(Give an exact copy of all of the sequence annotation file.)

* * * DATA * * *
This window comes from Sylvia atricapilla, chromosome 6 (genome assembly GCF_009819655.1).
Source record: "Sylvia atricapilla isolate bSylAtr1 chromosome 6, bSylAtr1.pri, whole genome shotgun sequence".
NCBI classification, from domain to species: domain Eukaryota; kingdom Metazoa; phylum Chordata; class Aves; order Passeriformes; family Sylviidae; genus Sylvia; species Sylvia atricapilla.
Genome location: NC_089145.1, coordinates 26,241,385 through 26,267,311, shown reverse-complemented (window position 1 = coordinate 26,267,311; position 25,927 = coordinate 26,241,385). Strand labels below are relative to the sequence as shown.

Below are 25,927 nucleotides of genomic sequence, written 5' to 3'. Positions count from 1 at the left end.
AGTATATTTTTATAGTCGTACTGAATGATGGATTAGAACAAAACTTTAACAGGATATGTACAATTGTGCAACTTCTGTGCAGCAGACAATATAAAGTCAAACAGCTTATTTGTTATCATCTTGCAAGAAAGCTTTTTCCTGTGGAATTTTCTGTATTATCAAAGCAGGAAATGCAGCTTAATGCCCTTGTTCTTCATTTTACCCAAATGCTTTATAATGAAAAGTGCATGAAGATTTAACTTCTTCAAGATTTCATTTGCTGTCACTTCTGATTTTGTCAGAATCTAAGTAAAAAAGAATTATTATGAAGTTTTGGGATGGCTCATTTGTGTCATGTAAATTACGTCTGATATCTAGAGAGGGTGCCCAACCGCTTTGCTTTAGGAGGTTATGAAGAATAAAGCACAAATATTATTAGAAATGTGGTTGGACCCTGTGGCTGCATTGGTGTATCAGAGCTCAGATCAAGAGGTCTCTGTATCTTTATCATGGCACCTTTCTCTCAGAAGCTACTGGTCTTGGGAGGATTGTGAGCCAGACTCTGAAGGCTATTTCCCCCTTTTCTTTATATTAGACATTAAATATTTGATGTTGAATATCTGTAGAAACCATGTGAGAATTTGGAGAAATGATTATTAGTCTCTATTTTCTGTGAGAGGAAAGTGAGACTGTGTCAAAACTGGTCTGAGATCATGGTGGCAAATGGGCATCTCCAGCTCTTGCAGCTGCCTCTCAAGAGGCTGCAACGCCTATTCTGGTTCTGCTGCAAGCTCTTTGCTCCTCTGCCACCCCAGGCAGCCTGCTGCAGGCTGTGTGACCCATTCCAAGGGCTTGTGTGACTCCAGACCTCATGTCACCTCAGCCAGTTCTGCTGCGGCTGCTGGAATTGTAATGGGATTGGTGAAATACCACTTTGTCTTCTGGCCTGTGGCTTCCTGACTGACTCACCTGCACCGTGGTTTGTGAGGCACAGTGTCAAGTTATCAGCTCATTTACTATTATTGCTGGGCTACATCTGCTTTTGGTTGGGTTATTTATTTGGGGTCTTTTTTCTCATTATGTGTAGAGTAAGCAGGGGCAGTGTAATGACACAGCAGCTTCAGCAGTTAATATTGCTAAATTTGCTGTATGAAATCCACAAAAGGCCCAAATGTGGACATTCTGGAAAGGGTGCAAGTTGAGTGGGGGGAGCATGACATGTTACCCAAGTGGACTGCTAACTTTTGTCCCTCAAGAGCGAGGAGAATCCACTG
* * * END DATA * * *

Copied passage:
This window comes from Sylvia atricapilla, chromosome 6 (genome assembly GCF_009819655.1).
Source record: "Sylvia atricapilla isolate bSylAtr1 chromosome 6, bSylAtr1.pri, whole genome shotgun sequence".
NCBI classification, from domain to species: domain Eukaryota; kingdom Metazoa; phylum Chordata; class Aves; order Passeriformes; family Sylviidae; genus Sylvia; species Sylvia atricapilla.
Genome location: NC_089145.1, coordinates 26,241,385 through 26,267,311, shown reverse-complemented (window position 1 = coordinate 26,267,311; position 25,927 = coordinate 26,241,385). Strand labels below are relative to the sequence as shown.

Below are 25,927 nucleotides of genomic sequence, written 5' to 3'. Positions count from 1 at the left end.
AGTATATTTTTATAGTCGTACTGAATGATGGATTAGAACAAAACTTTAACAGGATATGTACAATTGTGCAACTTCTGTGCAGCAGACAATATAAAGTCAAACAGCTTATTTGTTATCATCTTGCAAGAAAGCTTTTTCCTGTGGAATTTTCTGTATTATCAAAGCAGGAAATGCAGCTTAATGCCCTTGTTCTTCATTTTACCCAAATGCTTTATAATGAAAAGTGCATGAAGATTTAACTTCTTCAAGATTTCATTTGCTGTCACTTCTGATTTTGTCAGAATCTAAGTAAAAAAGAATTATTATGAAGTTTTGGGATGGCTCATTTGTGTCATGTAAATTACGTCTGATATCTAGAGAGGGTGCCCAACCGCTTTGCTTTAGGAGGTTATGAAGAATAAAGCACAAATATTATTAGAAATGTGGTTGGACCCTGTGGCTGCATTGGTGTATCAGAGCTCAGATCAAGAGGTCTCTGTATCTTTATCATGGCACCTTTCTCTCAGAAGCTACTGGTCTTGGGAGGATTGTGAGCCAGACTCTGAAGGCTATTTCCCCCTTTTCTTTATATTAGACATTAAATATTTGATGTTGAATATCTGTAGAAACCATGTGAGAATTTGGAGAAATGATTATTAGTCTCTATTTTCTGTGAGAGGAAAGTGAGACTGTGTCAAAACTGGTCTGAGATCATGGTGGCAAATGGGCATCTCCAGCTCTTGCAGCTGCCTCTCAAGAGGCTGCAACGCCTATTCTGGTTCTGCTGCAAGCTCTTTGCTCCTCTGCCACCCCAGGCAGCCTGCTGCAGGCTGTGTGACCCATTCCAAGGGCTTGTGTGACTCCAGACCTCATGTCACCTCAGCCAGTTCTGCTGCGGCTGCTGGAATTGTAATGGGATTGGTGAAATACCACTTTGTCTTCTGGCCTGTGGCTTCCTGACTGACTCACCTGCACCGTGGTTTGTGAGGCACAGTGTCAAGTTATCAGCTCATTTACTATTATTGCTGGGCTACATCTGCTTTTGGTTGGGTTATTTATTTGGGGTCTTTTTTCTCATTATGTGTAGAGTAAGCAGGGGCAGTGTAATGACACAGCAGCTTCAGCAGTTAATATTGCTAAATTTGCTGTATGAAATCCACAAAAGGCCCAAATGTGGACATTCTGGAAAGGGTGCAAGTTGAGTGGGGGGAGCATGACATGTTACCCAAGTGGACTGCTAACTTTTGTCCCTCAAGAGCGAGGAGAATCCACTG